Well, an article in yesterday's Sun illustrated that while this might be so in theory, in practice books submitted in the HQ might well fall into a beaurocratic black hole.
Copies of a book called Faces of Courage, an "historical appreciation of colonial Malaya's legendary Kathigasu family" were apparently seized by KKDN officers in Johor Bahru in March. An appeal was immediately made to the KKDN headquarters in Putrajaya. Nine months on, no decision on the book has been reached by the officers of the publications and Quranic text control division. Principal assistant secretary Yaakob Samad has refused to say why the book was being withheld.
James Wong Wing On writes about Sybil Kathigasu in Malaysiakini:
The Christian Eurasian woman who was very un-apologetically pro-colonial and spoke Cantonese - was particularly remembered by older generations of Chinese residents of Ipoh and its satellite township Papan as one simple, kind-hearted and extraordinarily brave soul who saved many lives and inspired those in despair during the 44-month Japanese occupation from December 1941 to August 1945. To those who are younger, her legend is preserved in her wartime memoirs No Dram of Mercy first published in 1954.Faces of Courage brings together the 1954 memoirs of Sybil Kathigasu (which has long been available in bookshops here), with a piece by former Communist Party Malaysia leader Chin Peng about the help he and his men received from the Kathigasus during the Emergency; and an account of the subsequent life of Dawn Kathigasu and an interview with Olga Kathigasu, 86, who resides in Ipoh.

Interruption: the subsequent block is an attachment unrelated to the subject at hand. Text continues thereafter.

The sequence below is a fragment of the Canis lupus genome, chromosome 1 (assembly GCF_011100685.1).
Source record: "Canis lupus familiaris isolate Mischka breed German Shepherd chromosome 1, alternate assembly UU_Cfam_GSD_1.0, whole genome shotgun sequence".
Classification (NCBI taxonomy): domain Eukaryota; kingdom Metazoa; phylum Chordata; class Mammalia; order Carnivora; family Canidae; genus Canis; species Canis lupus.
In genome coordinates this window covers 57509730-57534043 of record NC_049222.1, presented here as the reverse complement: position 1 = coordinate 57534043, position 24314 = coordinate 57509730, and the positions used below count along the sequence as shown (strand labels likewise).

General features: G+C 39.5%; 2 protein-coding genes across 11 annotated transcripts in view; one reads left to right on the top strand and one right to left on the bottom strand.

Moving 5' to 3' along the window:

According to the legend, the simple housewife of Dr AC Kathigasu, who operated a clinic at No.141 at Brewster Road in Ipoh, secretly helped to supply medicines and medical services to the anti-Japanese guerrilla forces in Papan where she and her family lived as war refugees. She also helped them to illegally keep shortwave radio sets and listen to broadcasts from Britain and the outside world. Because of those ‘subversive’ activities she and her husband were arrested, tortured and detained until the war ended.
It is of course the section by Chin Peng which might be the sticking point for the KKDN. However, his own memoir Alias Chin Peng: My Side of History is available in the bookshops.
Media Masters managing director Ian Ward describes the book as:
... a meticulously researched project based on documented material and actual oral interviews.It paints a very human picture of the Kathigasu story but one that is in significant contrast to the myths that have developed around this subject over the decades. It corrects a number of serious factual errors that have long accompanied the retelling of the Kathigasu saga.The book is clearly of great local interest and an important historical document, and should be made available to readers here. I managed to buy a copy a month or two back from Silverfish.
And nine months in the booktrade is a very long time, especially when you are a small local publisher trying to recoup your investment.